Back cover and synopsis:
This book is $8 plus U.S. Postal Service media mail delivered to your location.
If you'd like to order copies and pay by personal or cashier's check or money order, please call 951-240-2381 or e-mail firstname.lastname@example.org
HAD TO STAY SECRET
This book describes what MJ Trumble's family recalls of his test submarines.
As a young millionaire proving his worth, MJ Trumble raced with enthusiasm to answer his country’s call.
He applied his capital to this project at a time when the country needed such men to contribute. Henry Ford was asked to do the same and contributed different designs than did Trumble.
While MJ's work with foreign oil companies required discretion always, his work with the U.S. government required the highest level of secrecy.
By the time the Washington Naval Conference convened in November 1921, the government had adopted policies regarding technology to be used for the country’s defense.
It seemed by then that officials were not so interested in ideas Trumble had developed. Why did they stay in touch?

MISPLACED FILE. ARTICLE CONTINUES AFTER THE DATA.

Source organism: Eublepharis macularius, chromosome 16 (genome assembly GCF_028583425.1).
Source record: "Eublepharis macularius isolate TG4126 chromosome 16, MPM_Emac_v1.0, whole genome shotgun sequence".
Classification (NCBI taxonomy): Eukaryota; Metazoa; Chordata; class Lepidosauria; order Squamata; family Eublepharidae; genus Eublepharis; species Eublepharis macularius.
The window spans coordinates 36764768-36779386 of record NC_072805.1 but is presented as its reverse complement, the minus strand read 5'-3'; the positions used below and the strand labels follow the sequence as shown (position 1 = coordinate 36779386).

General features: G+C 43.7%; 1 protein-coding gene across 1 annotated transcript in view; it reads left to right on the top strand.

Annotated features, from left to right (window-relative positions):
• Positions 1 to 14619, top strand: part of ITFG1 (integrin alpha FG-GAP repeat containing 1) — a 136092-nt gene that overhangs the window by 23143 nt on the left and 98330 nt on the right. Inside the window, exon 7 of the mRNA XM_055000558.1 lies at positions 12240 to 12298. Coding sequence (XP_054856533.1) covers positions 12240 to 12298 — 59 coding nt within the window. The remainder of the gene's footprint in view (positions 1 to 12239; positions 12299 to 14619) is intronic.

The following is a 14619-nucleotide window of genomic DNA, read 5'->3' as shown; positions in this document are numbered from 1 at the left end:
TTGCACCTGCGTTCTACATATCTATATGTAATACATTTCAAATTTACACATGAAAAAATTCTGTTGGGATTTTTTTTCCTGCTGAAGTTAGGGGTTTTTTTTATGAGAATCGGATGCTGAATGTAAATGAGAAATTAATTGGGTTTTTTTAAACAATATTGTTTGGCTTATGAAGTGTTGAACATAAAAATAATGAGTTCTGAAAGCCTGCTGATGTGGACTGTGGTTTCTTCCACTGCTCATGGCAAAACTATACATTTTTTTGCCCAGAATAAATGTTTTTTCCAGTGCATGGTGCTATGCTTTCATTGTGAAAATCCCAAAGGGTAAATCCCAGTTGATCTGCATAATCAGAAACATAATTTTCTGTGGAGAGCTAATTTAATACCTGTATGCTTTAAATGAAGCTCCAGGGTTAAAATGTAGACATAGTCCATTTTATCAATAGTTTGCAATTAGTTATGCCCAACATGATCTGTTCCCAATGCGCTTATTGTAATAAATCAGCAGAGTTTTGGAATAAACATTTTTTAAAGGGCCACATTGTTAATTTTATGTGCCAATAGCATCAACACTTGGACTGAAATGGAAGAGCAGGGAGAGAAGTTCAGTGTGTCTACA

This book will explain what is known. Included are photos of prototype vessels MJ Trumble’s family knew he built. As far as his family knows, his submarines disappeared from record.
Humorous stories resulted from Trumble’s initial put-down by prominent academics. What research laboratory did he work at?
Yards and farms where MJ's work commenced did not impress all scientists.
Trumble eventually established an experimental plant that included a laboratory. Details about his secret 'shop' are described in the book.
His experimental facility served as a base for the wide open West where the real testing was done on oil fields, farms and dirt highways.
Southern California's Laurel Canyon in 1906 had a challenging road suitable for testing anything.
Movie studios liked using high-combustion Trumble fuels. They could come around back at the shop and pick some up.
Diaries from Trumble’s eldest son reveal accounts of activities like these.